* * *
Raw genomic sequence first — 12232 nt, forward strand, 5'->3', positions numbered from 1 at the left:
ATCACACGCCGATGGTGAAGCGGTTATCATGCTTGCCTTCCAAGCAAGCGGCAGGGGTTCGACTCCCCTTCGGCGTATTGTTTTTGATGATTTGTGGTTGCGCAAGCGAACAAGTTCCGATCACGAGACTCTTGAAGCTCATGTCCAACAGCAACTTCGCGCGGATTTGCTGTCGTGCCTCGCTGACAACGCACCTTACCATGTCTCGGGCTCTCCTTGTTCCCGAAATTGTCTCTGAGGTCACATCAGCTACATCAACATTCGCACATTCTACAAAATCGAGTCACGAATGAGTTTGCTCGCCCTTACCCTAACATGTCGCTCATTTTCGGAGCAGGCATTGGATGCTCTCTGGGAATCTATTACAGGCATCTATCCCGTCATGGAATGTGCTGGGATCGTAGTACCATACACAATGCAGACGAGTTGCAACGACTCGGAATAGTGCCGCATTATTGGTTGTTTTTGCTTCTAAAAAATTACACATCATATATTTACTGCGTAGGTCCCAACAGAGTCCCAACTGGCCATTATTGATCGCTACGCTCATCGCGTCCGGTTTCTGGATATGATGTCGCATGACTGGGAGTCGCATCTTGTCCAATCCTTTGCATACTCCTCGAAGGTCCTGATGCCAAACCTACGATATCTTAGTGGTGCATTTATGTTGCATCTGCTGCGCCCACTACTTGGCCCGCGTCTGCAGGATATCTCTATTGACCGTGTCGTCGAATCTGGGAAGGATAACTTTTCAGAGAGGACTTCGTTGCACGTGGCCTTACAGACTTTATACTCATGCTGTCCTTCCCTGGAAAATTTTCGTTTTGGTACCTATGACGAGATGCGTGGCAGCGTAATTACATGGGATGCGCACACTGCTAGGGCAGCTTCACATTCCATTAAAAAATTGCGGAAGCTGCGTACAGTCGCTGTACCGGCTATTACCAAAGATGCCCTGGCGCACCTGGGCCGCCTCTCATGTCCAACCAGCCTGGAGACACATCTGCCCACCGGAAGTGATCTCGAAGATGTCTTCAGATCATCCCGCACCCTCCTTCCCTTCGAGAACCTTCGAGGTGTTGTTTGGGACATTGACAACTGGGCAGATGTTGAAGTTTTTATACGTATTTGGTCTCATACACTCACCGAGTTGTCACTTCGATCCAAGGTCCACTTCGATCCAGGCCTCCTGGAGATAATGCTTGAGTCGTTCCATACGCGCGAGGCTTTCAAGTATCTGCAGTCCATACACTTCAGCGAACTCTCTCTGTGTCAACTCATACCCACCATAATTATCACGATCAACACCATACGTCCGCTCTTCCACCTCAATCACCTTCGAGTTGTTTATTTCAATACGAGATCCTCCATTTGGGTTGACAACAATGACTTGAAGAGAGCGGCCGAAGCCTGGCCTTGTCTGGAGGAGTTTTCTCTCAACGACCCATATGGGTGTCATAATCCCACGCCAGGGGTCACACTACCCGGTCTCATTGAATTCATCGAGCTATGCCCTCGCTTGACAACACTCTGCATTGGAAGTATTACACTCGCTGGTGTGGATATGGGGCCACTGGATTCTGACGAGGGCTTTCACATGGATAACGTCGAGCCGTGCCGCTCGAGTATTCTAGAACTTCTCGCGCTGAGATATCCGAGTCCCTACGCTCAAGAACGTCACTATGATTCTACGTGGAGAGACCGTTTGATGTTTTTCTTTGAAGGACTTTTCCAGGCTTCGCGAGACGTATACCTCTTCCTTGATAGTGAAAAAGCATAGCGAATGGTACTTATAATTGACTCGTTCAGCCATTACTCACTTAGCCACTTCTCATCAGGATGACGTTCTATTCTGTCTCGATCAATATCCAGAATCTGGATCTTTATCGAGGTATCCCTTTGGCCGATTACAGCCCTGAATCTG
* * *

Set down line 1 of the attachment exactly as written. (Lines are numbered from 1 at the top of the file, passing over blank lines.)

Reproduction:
Raw genomic sequence first — 12232 nt, forward strand, 5'->3', positions numbered from 1 at the left: